Embracing Diversity Starts with Self-Awareness, D&I Expert Says

By Kathy Gurchiek Jan 31, 2017
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"Difference just is"; it's not positive or negative, diversity and inclusion (D&I) strategist Sonia Aranza told Society for Human Resource Management (SHRM) staff members.

How one reacts to differences, though, is key, she added. 

SHRM hosted Aranza, an international speaker and the president and CEO of the Alexandria, Va.-based Aranza Cross Cultural Strategies/Global Leadership Development, at SHRM headquarters in Alexandria for a lunch presentation on Jan. 24. The Filipina Women's Network, based in San Francisco, in 2015 named Aranza, who was born in the Philippines, to its list of the "100 Most Influential Filipina Women in the World."

Cultural competence—defined as the ability to engage effectively across differences—and emotional intelligence are inextricable, Aranza said. 

[Need to learn more about Personal & Leadership Development? Speakers at the 2017 SHRM Annual Conference & Exposition are exploring these topics.]

She urged HR professionals to:  

  • Evolve as leaders.
  • Leverage diversity.
  • Commit to greater self-awareness. 
Aranza sat down with SHRM Online after her presentation to talk more about each of the three goals.

Evolve as a Leader 

Being open to change is "not just [about] the big stuff," such as interacting with people from different religious beliefs or political ideologies, she said. It extends to the small, daily choices people make, Aranza said. 

"Cultural competence is like a muscle that you must build and strengthen," she pointed out. "The most important thing is to understand is that there are so many ways we do not evolve." 

In the day-to-day practice of HR, do you follow convenient ways of working "because they're familiar and comfortable? That's a sign of halting your evolution," she explained. 

"How can you be open to different thoughts, ideas and approaches if you are unwilling to shift your thoughts, ideas and approaches?" 

Leverage Diversity  

"Innovation is the end product of diversity; so is agility and resilience," Aranza pointed out. 

"Diversity of thoughts and ideas," she noted in a follow-up e-mail, "set[s] the stage for innovation." It's important for HR professionals and others "to continuously expand their network and go beyond the familiar. This includes widening the scope when it comes to recruitment, hiring and creating teams." 

An organization trying to anticipate the needs of its Millennial clients or consumers, for example, should have Millennial staffers participate in the product discussions.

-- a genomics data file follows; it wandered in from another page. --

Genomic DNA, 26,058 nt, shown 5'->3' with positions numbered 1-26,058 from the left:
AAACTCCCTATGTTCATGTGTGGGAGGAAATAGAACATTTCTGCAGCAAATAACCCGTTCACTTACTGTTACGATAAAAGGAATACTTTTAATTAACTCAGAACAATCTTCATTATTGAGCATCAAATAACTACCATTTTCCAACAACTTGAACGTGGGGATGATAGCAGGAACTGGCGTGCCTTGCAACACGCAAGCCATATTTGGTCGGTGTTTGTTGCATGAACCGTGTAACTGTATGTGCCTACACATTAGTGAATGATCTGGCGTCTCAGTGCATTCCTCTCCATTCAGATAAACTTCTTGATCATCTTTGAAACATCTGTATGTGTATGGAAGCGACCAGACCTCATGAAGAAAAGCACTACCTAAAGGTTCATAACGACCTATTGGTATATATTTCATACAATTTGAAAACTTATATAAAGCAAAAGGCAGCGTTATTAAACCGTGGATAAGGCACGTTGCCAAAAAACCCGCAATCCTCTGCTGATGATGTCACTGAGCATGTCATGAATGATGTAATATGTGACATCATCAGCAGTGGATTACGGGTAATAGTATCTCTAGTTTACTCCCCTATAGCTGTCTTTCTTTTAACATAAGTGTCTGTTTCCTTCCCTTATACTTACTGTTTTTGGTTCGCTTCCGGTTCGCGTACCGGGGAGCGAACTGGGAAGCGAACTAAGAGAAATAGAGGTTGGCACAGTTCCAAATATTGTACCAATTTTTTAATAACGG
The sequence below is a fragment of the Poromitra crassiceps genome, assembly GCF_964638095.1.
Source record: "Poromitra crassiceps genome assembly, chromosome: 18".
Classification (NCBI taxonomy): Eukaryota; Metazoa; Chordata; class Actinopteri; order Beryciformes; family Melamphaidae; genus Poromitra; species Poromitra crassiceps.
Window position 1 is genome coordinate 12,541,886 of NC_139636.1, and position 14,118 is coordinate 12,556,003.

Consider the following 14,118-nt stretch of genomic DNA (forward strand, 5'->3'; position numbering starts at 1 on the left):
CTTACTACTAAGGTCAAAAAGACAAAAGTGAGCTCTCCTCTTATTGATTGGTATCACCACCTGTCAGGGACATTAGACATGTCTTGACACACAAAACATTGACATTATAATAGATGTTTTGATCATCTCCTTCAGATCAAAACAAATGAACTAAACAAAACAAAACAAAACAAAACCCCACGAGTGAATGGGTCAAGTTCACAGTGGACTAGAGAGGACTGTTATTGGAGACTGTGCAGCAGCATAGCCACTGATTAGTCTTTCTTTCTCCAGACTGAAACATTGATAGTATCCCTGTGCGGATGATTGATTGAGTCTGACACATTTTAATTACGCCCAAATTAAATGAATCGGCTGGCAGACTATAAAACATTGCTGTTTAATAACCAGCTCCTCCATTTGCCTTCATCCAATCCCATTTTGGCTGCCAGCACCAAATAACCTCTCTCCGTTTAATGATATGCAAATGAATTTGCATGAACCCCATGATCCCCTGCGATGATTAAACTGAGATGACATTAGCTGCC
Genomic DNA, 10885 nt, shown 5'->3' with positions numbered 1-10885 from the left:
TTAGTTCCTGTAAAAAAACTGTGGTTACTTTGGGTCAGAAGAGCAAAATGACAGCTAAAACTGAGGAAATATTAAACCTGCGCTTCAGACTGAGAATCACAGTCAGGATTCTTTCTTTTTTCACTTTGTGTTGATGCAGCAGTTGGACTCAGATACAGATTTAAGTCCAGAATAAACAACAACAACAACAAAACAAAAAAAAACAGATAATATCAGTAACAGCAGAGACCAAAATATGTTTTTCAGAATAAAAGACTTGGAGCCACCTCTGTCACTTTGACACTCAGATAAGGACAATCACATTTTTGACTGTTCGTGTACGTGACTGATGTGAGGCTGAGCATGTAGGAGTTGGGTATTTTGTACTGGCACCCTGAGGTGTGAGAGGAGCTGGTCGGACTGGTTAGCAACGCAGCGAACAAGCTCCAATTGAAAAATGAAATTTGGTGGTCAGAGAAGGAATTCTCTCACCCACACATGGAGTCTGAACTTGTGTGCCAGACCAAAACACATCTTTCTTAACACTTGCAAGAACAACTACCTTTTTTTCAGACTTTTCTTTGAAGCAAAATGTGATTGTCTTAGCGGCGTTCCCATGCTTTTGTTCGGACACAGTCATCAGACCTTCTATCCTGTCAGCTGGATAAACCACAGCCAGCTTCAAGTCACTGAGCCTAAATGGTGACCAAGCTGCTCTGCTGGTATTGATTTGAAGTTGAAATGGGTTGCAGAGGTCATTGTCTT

Diversity and inclusion initiatives have financial implications. A survey from Korn Ferry Futurestep released in 2016 found that 63 percent of 913 executive respondents from around the globe said that having more women in science, technology, engineering and mathematics careers would have a "great impact" on their company's bottom line. Korn Ferry is a global people and organizational advisory firm with headquarters in Los Angeles.

"We see that companies that make diversity efforts core to their recruiting and retention strategies have a better chance of attracting and keeping the most dedicated, engaged and productive employees," said Samantha Wallace, Futurestep technology market leader for North America, in a news release.

The concept of groupthink—valuing harmony over critical evaluation and strongly discouraging disagreement with the consensus—is harmful because it discourages diversity of ideas, Aranza said.

In practice, though, "most people find it inconvenient to have a diverse team" because diverse viewpoints can create dissent and prolong discussion and projects, she said.

"But that's really where you get the 'juice,' " she pointed out. That inconvenience is "a small price to pay" for the innovation and problem-solving that may result.

Commit to Greater Self-Awareness  

To grow her own self-awareness, Aranza carries a small journal to jot down observations about herself during the day.  

"It's a way of learning about personal biases and confronting them," she told SHRM Online, because the lens through which you view the world colors your decisions. She encouraged people to be mindful about why and how they make decisions.

SHRM Online reported that many managers aren't aware of the hidden biases they have about people's clothes, hairstyles, headwear, height, weight, age, race, gender, disability status and even marital status. Biases can extend to the workplace when preference is given to a job candidate or employee who shares the same faith or lifestyle or who graduated from the same school. 

"Be open to feedback and be open to self-observation," Aranza said. "The opportunity is there when someone gives me feedback but I can't go further when I'm not open to self-observation."

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